Tesla is reportedly in advanced stages of discussion to use batteries from Contemporary Amperex Technology Co Ltd (CATL), a company it had recently signed a deal with for battery supplies. The move will see the automaker use a new lithium iron phosphate (LFP) batteries which contains no cobalt, a metal that is considered to be one of the most expensive material in electric vehicle batteries.

The adoption of LFP will be a first for Tesla, with Reuters stating that the move is part of Tesla’s efforts to drive down production costs for cars – particularly the Model 3 – made at its China plant. This is to curb slumping EV sales in the region that’s currently crippled by the Covid-19 novel coronavirus outbreak.

Apparently, Tesla has been talking to CATL for over a year to supply LFP batteries. Cost-wise, LFP batteries is cheaper to manufacture than existing batteries by a ‘double-digit percent’, a source claims. Tesla currently uses nickel-cobalt-aluminium (NCA) cylindrical batteries for its China-made Model 3, which is higher in density and offers more driving range.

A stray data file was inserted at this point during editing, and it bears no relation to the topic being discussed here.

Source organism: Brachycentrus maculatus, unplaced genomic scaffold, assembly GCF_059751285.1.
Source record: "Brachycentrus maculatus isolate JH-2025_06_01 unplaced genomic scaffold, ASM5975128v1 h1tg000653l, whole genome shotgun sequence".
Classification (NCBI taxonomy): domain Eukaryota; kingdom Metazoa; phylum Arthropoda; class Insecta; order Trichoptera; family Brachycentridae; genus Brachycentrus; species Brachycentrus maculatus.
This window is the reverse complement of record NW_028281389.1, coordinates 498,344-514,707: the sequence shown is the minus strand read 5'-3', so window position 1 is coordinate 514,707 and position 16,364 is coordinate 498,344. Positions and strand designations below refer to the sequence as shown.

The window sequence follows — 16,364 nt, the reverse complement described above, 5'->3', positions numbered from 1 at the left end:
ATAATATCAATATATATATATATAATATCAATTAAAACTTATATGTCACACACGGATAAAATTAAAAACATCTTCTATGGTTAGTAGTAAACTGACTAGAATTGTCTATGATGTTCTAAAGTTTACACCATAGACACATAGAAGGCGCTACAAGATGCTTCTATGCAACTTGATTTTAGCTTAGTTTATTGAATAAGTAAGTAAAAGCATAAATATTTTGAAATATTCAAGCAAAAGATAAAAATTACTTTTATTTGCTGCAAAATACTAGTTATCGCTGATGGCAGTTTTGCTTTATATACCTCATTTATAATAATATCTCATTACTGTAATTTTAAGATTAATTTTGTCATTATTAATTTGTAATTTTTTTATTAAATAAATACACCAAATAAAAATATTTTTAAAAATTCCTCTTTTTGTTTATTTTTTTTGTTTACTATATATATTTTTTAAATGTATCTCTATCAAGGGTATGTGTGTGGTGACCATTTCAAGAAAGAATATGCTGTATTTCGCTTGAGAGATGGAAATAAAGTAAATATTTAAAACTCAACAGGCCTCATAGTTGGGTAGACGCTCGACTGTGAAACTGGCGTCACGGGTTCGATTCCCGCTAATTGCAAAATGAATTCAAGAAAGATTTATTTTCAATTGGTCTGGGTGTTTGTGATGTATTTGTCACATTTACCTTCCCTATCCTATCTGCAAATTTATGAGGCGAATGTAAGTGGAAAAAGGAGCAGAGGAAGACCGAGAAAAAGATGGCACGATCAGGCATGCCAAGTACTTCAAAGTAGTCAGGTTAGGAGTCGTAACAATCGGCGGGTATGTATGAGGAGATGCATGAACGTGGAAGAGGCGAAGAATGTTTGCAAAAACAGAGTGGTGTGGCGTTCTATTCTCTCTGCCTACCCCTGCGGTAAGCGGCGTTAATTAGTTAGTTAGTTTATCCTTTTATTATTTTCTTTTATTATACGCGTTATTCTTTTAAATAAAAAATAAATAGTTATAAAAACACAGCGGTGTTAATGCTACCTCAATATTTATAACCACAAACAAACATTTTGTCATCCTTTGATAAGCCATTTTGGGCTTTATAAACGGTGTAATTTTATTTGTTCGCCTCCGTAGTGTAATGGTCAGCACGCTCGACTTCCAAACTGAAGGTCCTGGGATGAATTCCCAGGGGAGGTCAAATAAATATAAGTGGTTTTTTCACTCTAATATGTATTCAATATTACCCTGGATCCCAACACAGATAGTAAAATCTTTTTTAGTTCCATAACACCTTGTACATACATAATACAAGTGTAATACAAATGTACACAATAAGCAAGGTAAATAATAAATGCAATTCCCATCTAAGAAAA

One downside of LFP cells is its lower energy density, but to combat this, CATL is developing its cell-to-pack technology, which allows the cells to be directly integrated into packs without using modules. This saves space, meaning the volumetric density of the battery pack can be increased to fit the same footprint, leaving operating range unaffected.

LFP cells are also said to last longer due to its chemical composition, but it’s unclear what the weight difference is between prismatic LFP packs and cylindrical NCA packs. According to reports, it’s possible for the Tesla Model 3 Standard Range Plus to get the same 50 kWh rating via the prismatic LFP pack.

Meanwhile, a source also told Reuters that Tesla has no plans to stop using NCA batteries for the time being. The move to use LFP batteries appears to be limited to Model 3s made in its China plant, and Tesla is currently seeking regulatory approval to make longer-range Model 3 cars at the plant.

The use of LFP batteries will also help Elon Musk meet a promise he made in 2018, one which will see Tesla cut the use of cobalt to zero. At press time, cobalt costs around US$33,500 (RM142k) a tonne.